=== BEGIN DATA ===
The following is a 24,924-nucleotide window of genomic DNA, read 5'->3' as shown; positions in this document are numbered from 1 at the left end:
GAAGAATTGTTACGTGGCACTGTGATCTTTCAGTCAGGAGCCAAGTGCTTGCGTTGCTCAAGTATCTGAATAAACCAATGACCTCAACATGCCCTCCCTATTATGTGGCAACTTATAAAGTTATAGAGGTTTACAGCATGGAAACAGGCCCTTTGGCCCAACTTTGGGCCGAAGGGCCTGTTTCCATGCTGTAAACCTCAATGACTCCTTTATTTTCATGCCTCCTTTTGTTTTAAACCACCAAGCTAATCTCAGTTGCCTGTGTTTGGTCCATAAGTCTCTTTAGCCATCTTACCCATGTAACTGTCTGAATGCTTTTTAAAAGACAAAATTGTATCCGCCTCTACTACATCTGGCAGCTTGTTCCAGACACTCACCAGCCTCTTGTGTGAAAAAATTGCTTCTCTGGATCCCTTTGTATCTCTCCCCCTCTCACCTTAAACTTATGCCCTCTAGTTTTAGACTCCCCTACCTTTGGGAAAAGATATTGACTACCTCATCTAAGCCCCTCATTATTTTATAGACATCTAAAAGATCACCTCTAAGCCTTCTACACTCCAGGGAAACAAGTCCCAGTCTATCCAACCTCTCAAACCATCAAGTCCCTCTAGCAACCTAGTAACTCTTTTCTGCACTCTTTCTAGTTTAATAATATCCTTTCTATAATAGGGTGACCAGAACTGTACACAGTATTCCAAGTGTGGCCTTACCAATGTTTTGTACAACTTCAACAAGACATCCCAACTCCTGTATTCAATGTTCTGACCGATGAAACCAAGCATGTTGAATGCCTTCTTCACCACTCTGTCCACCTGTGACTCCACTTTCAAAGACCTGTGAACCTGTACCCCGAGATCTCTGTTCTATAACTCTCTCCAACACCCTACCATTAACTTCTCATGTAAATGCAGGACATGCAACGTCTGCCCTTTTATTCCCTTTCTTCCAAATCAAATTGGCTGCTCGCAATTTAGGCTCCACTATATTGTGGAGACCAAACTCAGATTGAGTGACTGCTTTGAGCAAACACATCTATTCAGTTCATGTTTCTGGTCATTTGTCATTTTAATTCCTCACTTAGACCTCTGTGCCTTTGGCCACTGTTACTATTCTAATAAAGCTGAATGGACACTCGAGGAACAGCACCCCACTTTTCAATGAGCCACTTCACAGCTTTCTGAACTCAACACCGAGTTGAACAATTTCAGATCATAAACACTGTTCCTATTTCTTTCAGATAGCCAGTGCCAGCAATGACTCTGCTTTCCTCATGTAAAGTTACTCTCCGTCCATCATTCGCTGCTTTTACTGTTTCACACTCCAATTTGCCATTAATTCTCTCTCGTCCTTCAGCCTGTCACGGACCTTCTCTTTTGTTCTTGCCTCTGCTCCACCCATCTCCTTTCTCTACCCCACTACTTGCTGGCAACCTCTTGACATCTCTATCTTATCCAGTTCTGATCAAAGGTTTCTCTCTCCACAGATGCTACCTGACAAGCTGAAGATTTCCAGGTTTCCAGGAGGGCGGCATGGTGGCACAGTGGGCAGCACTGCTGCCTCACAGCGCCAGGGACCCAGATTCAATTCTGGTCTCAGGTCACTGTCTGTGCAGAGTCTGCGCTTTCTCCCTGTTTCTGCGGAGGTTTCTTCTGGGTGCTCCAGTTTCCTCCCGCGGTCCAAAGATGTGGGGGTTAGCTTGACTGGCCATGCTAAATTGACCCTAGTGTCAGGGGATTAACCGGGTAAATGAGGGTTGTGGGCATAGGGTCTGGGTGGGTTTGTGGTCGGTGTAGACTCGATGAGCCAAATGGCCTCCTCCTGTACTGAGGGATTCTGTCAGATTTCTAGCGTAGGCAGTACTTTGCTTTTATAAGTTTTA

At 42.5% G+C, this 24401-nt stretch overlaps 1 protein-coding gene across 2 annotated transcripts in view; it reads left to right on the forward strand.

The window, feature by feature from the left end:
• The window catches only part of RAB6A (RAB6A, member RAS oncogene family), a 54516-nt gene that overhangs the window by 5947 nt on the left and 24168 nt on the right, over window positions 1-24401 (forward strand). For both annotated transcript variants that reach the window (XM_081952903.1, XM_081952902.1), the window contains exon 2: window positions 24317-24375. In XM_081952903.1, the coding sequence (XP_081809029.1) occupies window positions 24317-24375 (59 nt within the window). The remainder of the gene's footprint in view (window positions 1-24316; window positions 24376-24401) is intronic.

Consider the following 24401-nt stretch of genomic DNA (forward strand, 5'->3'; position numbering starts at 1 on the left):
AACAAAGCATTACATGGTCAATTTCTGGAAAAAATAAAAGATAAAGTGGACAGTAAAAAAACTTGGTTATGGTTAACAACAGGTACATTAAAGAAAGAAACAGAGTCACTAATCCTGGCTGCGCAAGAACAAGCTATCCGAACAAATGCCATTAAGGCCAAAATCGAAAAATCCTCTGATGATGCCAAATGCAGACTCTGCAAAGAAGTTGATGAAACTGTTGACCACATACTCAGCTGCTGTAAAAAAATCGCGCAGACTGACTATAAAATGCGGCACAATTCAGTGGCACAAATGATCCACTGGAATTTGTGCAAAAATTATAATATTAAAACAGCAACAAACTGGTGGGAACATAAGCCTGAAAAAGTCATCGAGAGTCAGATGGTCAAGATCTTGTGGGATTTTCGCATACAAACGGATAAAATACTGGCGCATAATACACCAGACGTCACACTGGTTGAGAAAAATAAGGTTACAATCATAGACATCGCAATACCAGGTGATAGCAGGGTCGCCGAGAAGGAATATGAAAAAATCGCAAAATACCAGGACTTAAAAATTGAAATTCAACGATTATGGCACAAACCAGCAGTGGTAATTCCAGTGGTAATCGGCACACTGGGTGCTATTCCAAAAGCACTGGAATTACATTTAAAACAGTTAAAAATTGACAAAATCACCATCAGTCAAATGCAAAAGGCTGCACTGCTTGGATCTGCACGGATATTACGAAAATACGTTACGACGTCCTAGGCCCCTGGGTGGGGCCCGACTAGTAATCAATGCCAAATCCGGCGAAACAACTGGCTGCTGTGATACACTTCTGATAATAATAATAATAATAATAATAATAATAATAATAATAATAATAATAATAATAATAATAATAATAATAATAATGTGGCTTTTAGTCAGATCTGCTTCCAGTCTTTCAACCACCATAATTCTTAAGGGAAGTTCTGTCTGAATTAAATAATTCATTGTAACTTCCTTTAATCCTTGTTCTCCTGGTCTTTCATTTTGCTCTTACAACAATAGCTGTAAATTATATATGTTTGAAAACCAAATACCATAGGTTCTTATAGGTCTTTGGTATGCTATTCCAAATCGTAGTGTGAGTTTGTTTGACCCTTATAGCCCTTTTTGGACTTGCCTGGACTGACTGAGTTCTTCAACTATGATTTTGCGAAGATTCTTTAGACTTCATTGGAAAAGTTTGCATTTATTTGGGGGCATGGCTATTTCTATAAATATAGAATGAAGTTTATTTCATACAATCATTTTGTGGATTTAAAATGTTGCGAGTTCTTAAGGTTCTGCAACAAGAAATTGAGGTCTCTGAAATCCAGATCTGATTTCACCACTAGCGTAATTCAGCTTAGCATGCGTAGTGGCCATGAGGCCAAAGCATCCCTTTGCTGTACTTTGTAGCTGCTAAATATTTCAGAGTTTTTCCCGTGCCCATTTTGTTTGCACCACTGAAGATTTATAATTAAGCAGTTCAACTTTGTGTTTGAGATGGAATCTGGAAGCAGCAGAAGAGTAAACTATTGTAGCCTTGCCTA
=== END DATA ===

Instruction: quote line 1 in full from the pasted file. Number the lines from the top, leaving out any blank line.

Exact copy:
The following is a 24,924-nucleotide window of genomic DNA, read 5'->3' as shown; positions in this document are numbered from 1 at the left end: